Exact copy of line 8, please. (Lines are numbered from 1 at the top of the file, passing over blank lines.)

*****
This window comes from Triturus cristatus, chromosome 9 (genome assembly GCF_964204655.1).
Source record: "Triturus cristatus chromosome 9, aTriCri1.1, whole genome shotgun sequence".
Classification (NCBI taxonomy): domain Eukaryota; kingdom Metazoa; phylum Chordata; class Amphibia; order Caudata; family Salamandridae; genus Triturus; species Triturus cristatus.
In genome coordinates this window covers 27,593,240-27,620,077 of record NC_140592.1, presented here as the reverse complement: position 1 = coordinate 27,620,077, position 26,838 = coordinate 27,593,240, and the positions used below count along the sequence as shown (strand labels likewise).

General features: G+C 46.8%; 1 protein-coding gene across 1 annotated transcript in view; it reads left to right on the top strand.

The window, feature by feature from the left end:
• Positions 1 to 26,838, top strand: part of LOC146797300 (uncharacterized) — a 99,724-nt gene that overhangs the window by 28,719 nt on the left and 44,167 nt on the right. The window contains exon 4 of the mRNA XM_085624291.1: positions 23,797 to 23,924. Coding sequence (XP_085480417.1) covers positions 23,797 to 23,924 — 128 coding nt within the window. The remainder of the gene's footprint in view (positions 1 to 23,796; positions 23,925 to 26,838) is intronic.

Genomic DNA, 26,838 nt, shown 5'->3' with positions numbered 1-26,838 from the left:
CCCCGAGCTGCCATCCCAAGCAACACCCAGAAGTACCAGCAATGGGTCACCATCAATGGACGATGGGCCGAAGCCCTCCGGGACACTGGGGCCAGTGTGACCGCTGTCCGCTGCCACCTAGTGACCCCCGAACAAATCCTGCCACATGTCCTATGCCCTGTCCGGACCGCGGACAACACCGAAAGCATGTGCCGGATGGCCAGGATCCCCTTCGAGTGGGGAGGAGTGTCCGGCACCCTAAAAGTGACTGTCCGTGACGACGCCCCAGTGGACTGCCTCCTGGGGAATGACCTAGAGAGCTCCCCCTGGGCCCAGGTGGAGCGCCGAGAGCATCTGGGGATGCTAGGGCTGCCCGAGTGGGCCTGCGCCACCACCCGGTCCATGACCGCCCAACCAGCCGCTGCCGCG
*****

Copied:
Genomic DNA, 26,838 nt, shown 5'->3' with positions numbered 1-26,838 from the left: